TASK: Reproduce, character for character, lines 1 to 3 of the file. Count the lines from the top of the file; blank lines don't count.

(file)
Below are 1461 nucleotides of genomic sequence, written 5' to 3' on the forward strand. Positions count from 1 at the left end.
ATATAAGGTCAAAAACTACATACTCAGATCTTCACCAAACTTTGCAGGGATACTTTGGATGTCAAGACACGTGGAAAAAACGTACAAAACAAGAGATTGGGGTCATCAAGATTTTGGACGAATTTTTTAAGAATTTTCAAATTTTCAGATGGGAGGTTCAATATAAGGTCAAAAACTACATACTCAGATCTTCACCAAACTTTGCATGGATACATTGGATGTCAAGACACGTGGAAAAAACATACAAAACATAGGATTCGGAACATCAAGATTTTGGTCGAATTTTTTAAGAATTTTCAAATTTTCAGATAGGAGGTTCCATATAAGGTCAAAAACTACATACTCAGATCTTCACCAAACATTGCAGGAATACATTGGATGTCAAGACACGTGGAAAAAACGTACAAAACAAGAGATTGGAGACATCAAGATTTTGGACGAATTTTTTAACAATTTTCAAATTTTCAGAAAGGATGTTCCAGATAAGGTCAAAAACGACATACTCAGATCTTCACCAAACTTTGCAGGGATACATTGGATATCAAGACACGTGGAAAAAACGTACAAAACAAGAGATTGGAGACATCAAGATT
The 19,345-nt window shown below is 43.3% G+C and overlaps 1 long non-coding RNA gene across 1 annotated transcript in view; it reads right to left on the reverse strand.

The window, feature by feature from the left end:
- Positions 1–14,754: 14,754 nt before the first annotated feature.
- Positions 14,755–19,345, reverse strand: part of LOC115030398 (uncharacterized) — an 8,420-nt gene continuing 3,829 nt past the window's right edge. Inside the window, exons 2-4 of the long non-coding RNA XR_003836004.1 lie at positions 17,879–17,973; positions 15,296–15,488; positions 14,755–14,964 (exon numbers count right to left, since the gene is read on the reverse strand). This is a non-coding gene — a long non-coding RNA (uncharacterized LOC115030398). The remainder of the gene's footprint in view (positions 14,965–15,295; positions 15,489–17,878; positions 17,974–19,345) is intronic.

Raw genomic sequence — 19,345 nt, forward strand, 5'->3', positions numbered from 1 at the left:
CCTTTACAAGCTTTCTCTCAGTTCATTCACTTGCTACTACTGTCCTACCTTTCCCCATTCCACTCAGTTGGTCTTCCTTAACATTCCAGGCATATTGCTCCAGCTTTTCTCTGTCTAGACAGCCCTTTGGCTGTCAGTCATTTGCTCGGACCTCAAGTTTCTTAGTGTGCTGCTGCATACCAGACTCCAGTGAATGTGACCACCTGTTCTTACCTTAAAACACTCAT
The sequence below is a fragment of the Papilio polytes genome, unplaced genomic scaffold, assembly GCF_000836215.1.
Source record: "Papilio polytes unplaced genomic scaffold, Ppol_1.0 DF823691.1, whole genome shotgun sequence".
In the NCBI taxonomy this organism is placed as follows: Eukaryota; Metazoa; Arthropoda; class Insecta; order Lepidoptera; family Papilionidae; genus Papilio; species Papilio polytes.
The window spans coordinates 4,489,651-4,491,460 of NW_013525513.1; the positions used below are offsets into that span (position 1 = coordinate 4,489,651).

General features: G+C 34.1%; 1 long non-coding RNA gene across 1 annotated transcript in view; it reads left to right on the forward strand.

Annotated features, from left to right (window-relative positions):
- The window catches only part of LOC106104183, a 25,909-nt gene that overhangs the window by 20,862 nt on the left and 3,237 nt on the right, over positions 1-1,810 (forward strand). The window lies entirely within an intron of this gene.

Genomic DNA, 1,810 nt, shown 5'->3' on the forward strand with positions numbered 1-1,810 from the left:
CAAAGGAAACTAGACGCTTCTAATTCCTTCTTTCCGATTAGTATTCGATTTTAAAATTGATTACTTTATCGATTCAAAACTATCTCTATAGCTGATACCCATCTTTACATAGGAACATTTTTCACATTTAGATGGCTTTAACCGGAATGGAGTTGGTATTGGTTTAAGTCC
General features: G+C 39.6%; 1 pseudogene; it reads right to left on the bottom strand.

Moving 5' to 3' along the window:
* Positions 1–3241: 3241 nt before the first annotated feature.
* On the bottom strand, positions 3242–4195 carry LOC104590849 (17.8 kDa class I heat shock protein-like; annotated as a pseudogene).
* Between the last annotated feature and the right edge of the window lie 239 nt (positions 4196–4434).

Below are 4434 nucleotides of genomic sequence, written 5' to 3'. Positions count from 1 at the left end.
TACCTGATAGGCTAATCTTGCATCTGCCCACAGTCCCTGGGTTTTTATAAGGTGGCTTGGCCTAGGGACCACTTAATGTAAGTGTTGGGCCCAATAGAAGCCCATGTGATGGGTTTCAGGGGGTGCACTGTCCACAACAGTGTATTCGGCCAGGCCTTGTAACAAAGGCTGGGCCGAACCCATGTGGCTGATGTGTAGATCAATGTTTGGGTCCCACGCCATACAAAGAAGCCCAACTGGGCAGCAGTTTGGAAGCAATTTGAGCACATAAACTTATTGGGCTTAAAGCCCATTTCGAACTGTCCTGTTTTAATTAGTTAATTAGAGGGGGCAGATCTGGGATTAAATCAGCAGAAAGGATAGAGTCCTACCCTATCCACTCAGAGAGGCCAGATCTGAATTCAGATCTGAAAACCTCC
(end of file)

Below are 1461 nucleotides of genomic sequence, written 5' to 3' on the forward strand. Positions count from 1 at the left end.
ATATAAGGTCAAAAACTACATACTCAGATCTTCACCAAACTTTGCAGGGATACTTTGGATGTCAAGACACGTGGAAAAAACGTACAAAACAAGAGATTGGGGTCATCAAGATTTTGGACGAATTTTTTAAGAATTTTCAAATTTTCAGATGGGAGGTTCAATATAAGGTCAAAAACTACATACTCAGATCTTCACCAAACTTTGCATGGATACATTGGATGTCAAGACACGTGGAAAAAACATACAAAACATAGGATTCGGAACATCAAGATTTTGGTCGAATTTTTTAAGAATTTTCAAATTTTCAGATAGGAGGTTCCATATAAGGTCAAAAACTACATACTCAGATCTTCACCAAACATTGCAGGAATACATTGGATGTCAAGACACGTGGAAAAAACGTACAAAACAAGAGATTGGAGACATCAAGATTTTGGACGAATTTTTTAACAATTTTCAAATTTTCAGAAAGGATGTTCCAGATAAGGTCAAAAACGACATACTCAGATCTTCACCAAACTTTGCAGGGATACATTGGATATCAAGACACGTGGAAAAAACGTACAAAACAAGAGATTGGAGACATCAAGATT
The 19,345-nt window shown below is 43.3% G+C and overlaps 1 long non-coding RNA gene across 1 annotated transcript in view; it reads right to left on the reverse strand.